Matthew Boesler
BloombergDecember 16, 2022

  • ‘Extremely strong December numbers’ implicit in new projection
  • Officials may not have updated numbers after Tuesday CPI data

The Federal Reserve’s updated economic projections this week appeared to incorporate an assumption that raised eyebrows: inflation would prove resurgent at the end of this year.

The quarterly projections showed Fed officials now expect so-called core inflation — which excludes food and energy — to end this year around 4.8%, up from the 4.5% figure they forecast in September. Yet that number looks much too high to Wall Street economists following a surprisingly-soft Labor Department release on consumer prices Tuesday, even though Chair Jerome Powell said it was reflected in the projections.

So the next two inflation reports will be make-or-break. “To reach their 2022 forecast, implicitly they have extremely strong December numbers for inflation written in,” said Alan Detmeister, an economist at UBS Securities.

Tuesday’s report showed the consumer price index, excluding food and energy, rose just 0.2%last month, below the median estimate in a Bloomberg survey. The Fed states its projections — and its 2% target — in terms of the Commerce Department’s personal consumption expenditures price index, and November data for that won’t be published until Dec. 23.

Even so, forecasters are quick to produce estimates for PCE inflation once the CPI data are published, because both measures utilize many of the same underlying sources of information. Economists at JPMorgan, for example, estimate core PCE prices probably rose about 0.1% in November, based on the CPI report and another Labor Department report on producer prices.

In October, core PCE prices were up 0.2%. Putting together the actual October number with the estimated November number leaves a December number that would have to buck the downtrend of recent months in a big way.

In particular, a 0.1% increase in November would require a 0.7% jump in core prices in December for the Fed to hit its 4.8% number for the year. Even a sizable 0.4% increase in December might translate to just 4.6% for the annual figure.

While no one knows what the December data — which won’t be published until the end of January — will show, “you need a real story” to get to those kinds of numbers, said Steven Englander, the head of global G10 FX research and North America strategy for Standard Chartered Bank.

And given the way goods inflation has been cooling and housing inflation is getting closer to decelerating, “if Powell thought that that was going to happen, I think it would have been incumbent for him to say, don’t be misled because December’s going to be a whopper,” Englander said.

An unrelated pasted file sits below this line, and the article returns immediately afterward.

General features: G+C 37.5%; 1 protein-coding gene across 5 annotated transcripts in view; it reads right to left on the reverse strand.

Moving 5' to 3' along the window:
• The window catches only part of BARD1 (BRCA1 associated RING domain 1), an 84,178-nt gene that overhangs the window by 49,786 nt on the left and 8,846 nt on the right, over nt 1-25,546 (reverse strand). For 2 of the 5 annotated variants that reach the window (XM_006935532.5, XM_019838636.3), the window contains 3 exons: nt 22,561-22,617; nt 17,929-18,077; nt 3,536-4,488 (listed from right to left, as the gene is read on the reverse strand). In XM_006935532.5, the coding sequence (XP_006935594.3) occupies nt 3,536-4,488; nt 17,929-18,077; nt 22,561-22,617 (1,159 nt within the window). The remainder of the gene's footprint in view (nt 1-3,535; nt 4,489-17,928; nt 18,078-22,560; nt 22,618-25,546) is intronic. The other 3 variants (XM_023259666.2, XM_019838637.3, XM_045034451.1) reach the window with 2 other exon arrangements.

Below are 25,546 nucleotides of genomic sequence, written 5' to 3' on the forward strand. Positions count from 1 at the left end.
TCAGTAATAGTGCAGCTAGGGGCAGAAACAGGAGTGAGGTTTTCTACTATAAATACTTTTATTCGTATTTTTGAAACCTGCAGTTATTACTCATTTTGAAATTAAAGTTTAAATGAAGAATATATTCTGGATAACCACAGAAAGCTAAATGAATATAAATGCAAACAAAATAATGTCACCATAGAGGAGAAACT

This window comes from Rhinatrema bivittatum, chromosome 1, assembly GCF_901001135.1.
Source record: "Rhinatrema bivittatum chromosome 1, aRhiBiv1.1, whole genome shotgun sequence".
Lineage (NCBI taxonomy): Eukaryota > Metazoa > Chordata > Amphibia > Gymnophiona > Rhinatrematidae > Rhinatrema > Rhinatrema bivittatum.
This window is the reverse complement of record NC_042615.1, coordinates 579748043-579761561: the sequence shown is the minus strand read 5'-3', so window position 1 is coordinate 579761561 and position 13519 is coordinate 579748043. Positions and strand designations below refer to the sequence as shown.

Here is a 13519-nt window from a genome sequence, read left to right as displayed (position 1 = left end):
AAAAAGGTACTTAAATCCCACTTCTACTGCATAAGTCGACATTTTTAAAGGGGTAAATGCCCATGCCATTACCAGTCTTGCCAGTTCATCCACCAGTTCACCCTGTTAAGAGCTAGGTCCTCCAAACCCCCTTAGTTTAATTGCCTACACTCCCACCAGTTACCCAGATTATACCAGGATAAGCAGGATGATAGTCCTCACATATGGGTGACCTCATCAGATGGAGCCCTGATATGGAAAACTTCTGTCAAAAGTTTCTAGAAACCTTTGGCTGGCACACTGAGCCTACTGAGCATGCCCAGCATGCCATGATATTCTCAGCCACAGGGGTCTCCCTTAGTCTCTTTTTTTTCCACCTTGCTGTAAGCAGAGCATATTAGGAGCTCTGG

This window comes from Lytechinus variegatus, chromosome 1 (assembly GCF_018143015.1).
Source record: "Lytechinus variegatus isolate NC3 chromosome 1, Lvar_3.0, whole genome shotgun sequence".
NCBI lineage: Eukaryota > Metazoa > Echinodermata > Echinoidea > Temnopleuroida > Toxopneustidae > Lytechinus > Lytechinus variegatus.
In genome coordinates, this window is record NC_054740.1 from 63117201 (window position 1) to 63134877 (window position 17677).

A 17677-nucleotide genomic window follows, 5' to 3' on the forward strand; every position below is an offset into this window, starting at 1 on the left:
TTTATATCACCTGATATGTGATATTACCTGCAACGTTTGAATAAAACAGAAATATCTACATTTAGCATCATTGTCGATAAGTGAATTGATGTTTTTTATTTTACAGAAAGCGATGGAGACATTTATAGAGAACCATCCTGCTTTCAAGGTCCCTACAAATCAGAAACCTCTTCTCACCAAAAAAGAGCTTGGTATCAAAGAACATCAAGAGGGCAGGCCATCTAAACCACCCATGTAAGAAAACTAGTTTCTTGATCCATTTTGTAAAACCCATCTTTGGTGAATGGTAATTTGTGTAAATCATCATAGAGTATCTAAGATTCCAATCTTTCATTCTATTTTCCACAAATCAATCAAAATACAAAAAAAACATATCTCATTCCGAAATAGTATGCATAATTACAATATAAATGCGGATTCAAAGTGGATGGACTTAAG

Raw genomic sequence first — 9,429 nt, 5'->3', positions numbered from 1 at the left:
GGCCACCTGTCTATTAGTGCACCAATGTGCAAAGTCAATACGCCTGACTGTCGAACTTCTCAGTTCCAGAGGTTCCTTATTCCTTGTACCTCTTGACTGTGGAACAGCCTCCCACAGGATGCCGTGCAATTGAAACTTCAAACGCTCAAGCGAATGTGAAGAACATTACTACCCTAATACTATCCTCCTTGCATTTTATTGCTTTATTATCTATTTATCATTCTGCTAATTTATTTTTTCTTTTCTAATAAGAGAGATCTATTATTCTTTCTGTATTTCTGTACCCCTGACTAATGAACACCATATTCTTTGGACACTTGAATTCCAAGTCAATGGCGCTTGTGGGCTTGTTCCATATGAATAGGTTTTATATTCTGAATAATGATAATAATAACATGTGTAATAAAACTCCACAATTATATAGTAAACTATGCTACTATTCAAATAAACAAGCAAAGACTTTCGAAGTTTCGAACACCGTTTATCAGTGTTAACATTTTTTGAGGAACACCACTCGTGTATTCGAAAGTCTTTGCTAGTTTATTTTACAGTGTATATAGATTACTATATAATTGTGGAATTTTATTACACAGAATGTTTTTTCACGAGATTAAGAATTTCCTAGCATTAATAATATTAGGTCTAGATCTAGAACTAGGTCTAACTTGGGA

Detmeister, who spent 15 years at the Fed before joining UBS, said the November CPI report published on Tuesday — 90 minutes before the Fed began its two-day policy meeting this week — probably didn’t arrive in time for Fed officials to adjust their forecasts, despite Powell’s insistence that it did.

“It’s never the case” that the projections “don’t reflect an important piece of data that came in on the first day of the meeting,” Powell said during a press conference Wednesday.

Update Window

Officials initially submit their projections the Friday before the meeting, and then have a chance to update them until Tuesday night, before day two of the meeting begins.

But “they very rarely do,” in part because that would also potentially necessitate revisions to projections for other things like interest rates and unemployment, Detmeister said. “Very few of them would have probably gone ahead and updated their submissions and really worked out what it would’ve taken in December to hit that target.”

Others do see scope for faster increases in the PCE data over the next two months, however.

Sarah House, a senior economist at Wells Fargo & Co., said core PCE could have risen 0.3% in November, which would then require only a similar print in December for the Fed’s 4.8% number to be achieved.

House is on the lookout for upside surprises in the volatile financial services category in the PCE data — a category which is based on movements in financial markets, is notoriously hard to forecast and is not included in the CPI report.

“Unfortunately, it’s not quite as neat and clean as a lot of the other categories in terms of, ‘OK, if the CPI and PPI did this, you can expect this sub-component to do that,’” House said. “And so I think that’s probably where some of the uncertainty and risk lies.”

New York Fed President John Williams, speaking Friday in an interview on Bloomberg Television, said there had been some recent favorable developments around inflation, citing improvements in snarled supply chains and softer goods prices, though he pointed to other areas where inflation is still high.

“Where inflation is still high is in these core services areas, the areas that are probably going to be more persistent and really reflect the imbalance between supply and demand in the labor market and the overall economy,” he said. “This is the area that’s not coming down and we definitely need to see it coming down to get to that 2% inflation goal.”